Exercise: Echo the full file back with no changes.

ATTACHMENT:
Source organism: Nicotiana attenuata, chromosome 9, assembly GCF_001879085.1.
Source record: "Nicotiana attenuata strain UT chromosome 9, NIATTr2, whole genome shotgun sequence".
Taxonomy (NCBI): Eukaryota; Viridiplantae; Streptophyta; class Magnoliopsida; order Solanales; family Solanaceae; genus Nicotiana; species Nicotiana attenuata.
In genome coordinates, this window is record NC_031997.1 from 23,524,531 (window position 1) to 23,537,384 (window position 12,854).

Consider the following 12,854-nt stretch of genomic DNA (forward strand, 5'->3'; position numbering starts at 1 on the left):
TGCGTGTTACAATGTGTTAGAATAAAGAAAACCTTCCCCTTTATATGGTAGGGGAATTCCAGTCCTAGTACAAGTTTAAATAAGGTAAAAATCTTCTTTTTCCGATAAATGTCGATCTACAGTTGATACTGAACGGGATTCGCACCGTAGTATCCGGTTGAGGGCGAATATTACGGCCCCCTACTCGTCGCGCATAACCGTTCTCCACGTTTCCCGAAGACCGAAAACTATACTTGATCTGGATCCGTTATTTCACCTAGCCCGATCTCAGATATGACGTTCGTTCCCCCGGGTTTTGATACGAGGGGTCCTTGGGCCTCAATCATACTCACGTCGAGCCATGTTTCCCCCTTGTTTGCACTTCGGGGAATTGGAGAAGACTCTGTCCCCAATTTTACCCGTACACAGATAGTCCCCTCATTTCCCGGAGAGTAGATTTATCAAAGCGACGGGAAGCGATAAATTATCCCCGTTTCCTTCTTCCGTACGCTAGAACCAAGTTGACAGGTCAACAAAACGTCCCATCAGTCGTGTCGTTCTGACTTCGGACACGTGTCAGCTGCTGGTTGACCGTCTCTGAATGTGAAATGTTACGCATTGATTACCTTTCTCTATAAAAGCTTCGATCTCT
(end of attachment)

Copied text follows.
Source organism: Nicotiana attenuata, chromosome 9, assembly GCF_001879085.1.
Source record: "Nicotiana attenuata strain UT chromosome 9, NIATTr2, whole genome shotgun sequence".
Taxonomy (NCBI): Eukaryota; Viridiplantae; Streptophyta; class Magnoliopsida; order Solanales; family Solanaceae; genus Nicotiana; species Nicotiana attenuata.
In genome coordinates, this window is record NC_031997.1 from 23,524,531 (window position 1) to 23,537,384 (window position 12,854).

Consider the following 12,854-nt stretch of genomic DNA (forward strand, 5'->3'; position numbering starts at 1 on the left):
TGCGTGTTACAATGTGTTAGAATAAAGAAAACCTTCCCCTTTATATGGTAGGGGAATTCCAGTCCTAGTACAAGTTTAAATAAGGTAAAAATCTTCTTTTTCCGATAAATGTCGATCTACAGTTGATACTGAACGGGATTCGCACCGTAGTATCCGGTTGAGGGCGAATATTACGGCCCCCTACTCGTCGCGCATAACCGTTCTCCACGTTTCCCGAAGACCGAAAACTATACTTGATCTGGATCCGTTATTTCACCTAGCCCGATCTCAGATATGACGTTCGTTCCCCCGGGTTTTGATACGAGGGGTCCTTGGGCCTCAATCATACTCACGTCGAGCCATGTTTCCCCCTTGTTTGCACTTCGGGGAATTGGAGAAGACTCTGTCCCCAATTTTACCCGTACACAGATAGTCCCCTCATTTCCCGGAGAGTAGATTTATCAAAGCGACGGGAAGCGATAAATTATCCCCGTTTCCTTCTTCCGTACGCTAGAACCAAGTTGACAGGTCAACAAAACGTCCCATCAGTCGTGTCGTTCTGACTTCGGACACGTGTCAGCTGCTGGTTGACCGTCTCTGAATGTGAAATGTTACGCATTGATTACCTTTCTCTATAAAAGCTTCGATCTCT